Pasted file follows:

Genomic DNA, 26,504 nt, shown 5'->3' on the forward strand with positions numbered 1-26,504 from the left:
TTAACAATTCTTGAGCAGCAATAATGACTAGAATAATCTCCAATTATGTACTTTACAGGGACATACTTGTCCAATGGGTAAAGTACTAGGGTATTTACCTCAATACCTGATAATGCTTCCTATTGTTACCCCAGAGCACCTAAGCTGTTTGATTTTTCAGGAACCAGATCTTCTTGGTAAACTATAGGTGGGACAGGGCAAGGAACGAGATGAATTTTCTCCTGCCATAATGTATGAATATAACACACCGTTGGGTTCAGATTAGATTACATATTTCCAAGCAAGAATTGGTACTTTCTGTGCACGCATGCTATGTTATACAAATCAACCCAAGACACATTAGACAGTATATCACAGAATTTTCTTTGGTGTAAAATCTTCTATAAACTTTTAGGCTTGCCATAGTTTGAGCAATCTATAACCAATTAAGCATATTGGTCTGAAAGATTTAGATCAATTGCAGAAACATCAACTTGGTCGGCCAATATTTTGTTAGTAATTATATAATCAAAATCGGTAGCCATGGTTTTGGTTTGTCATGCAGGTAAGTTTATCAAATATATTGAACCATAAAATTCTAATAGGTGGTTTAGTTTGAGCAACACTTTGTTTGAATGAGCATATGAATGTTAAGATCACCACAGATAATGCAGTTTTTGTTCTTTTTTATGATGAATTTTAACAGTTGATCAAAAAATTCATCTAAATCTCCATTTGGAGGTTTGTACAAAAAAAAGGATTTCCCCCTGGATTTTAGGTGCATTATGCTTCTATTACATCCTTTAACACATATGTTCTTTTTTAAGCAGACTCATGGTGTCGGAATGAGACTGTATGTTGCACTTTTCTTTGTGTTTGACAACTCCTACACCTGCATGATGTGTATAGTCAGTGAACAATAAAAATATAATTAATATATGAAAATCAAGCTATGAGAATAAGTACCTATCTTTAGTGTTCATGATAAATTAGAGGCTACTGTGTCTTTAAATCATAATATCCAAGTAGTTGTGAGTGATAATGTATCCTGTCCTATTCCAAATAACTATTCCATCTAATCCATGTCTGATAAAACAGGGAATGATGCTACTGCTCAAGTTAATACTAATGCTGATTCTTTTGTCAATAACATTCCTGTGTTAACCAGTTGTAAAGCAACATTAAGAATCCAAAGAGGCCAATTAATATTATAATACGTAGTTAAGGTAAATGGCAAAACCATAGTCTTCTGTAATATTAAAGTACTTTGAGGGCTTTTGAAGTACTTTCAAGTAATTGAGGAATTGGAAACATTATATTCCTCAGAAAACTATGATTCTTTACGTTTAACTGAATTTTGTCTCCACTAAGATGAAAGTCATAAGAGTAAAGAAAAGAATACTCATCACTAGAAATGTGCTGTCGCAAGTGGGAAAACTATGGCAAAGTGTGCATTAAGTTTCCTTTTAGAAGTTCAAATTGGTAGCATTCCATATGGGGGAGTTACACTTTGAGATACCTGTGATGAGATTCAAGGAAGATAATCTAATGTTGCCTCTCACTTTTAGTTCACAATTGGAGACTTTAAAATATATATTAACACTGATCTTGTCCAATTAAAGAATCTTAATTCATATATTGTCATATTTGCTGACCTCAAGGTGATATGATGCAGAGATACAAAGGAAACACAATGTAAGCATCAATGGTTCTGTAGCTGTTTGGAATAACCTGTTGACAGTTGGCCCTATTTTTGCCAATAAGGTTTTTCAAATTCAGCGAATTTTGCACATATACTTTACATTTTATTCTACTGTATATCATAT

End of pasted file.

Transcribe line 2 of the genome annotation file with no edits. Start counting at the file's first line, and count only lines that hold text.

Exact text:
TTAACAATTCTTGAGCAGCAATAATGACTAGAATAATCTCCAATTATGTACTTTACAGGGACATACTTGTCCAATGGGTAAAGTACTAGGGTATTTACCTCAATACCTGATAATGCTTCCTATTGTTACCCCAGAGCACCTAAGCTGTTTGATTTTTCAGGAACCAGATCTTCTTGGTAAACTATAGGTGGGACAGGGCAAGGAACGAGATGAATTTTCTCCTGCCATAATGTATGAATATAACACACCGTTGGGTTCAGATTAGATTACATATTTCCAAGCAAGAATTGGTACTTTCTGTGCACGCATGCTATGTTATACAAATCAACCCAAGACACATTAGACAGTATATCACAGAATTTTCTTTGGTGTAAAATCTTCTATAAACTTTTAGGCTTGCCATAGTTTGAGCAATCTATAACCAATTAAGCATATTGGTCTGAAAGATTTAGATCAATTGCAGAAACATCAACTTGGTCGGCCAATATTTTGTTAGTAATTATATAATCAAAATCGGTAGCCATGGTTTTGGTTTGTCATGCAGGTAAGTTTATCAAATATATTGAACCATAAAATTCTAATAGGTGGTTTAGTTTGAGCAACACTTTGTTTGAATGAGCATATGAATGTTAAGATCACCACAGATAATGCAGTTTTTGTTCTTTTTTATGATGAATTTTAACAGTTGATCAAAAAATTCATCTAAATCTCCATTTGGAGGTTTGTACAAAAAAAAGGATTTCCCCCTGGATTTTAGGTGCATTATGCTTCTATTACATCCTTTAACACATATGTTCTTTTTTAAGCAGACTCATGGTGTCGGAATGAGACTGTATGTTGCACTTTTCTTTGTGTTTGACAACTCCTACACCTGCATGATGTGTATAGTCAGTGAACAATAAAAATATAATTAATATATGAAAATCAAGCTATGAGAATAAGTACCTATCTTTAGTGTTCATGATAAATTAGAGGCTACTGTGTCTTTAAATCATAATATCCAAGTAGTTGTGAGTGATAATGTATCCTGTCCTATTCCAAATAACTATTCCATCTAATCCATGTCTGATAAAACAGGGAATGATGCTACTGCTCAAGTTAATACTAATGCTGATTCTTTTGTCAATAACATTCCTGTGTTAACCAGTTGTAAAGCAACATTAAGAATCCAAAGAGGCCAATTAATATTATAATACGTAGTTAAGGTAAATGGCAAAACCATAGTCTTCTGTAATATTAAAGTACTTTGAGGGCTTTTGAAGTACTTTCAAGTAATTGAGGAATTGGAAACATTATATTCCTCAGAAAACTATGATTCTTTACGTTTAACTGAATTTTGTCTCCACTAAGATGAAAGTCATAAGAGTAAAGAAAAGAATACTCATCACTAGAAATGTGCTGTCGCAAGTGGGAAAACTATGGCAAAGTGTGCATTAAGTTTCCTTTTAGAAGTTCAAATTGGTAGCATTCCATATGGGGGAGTTACACTTTGAGATACCTGTGATGAGATTCAAGGAAGATAATCTAATGTTGCCTCTCACTTTTAGTTCACAATTGGAGACTTTAAAATATATATTAACACTGATCTTGTCCAATTAAAGAATCTTAATTCATATATTGTCATATTTGCTGACCTCAAGGTGATATGATGCAGAGATACAAAGGAAACACAATGTAAGCATCAATGGTTCTGTAGCTGTTTGGAATAACCTGTTGACAGTTGGCCCTATTTTTGCCAATAAGGTTTTTCAAATTCAGCGAATTTTGCACATATACTTTACATTTTATTCTACTGTATATCATAT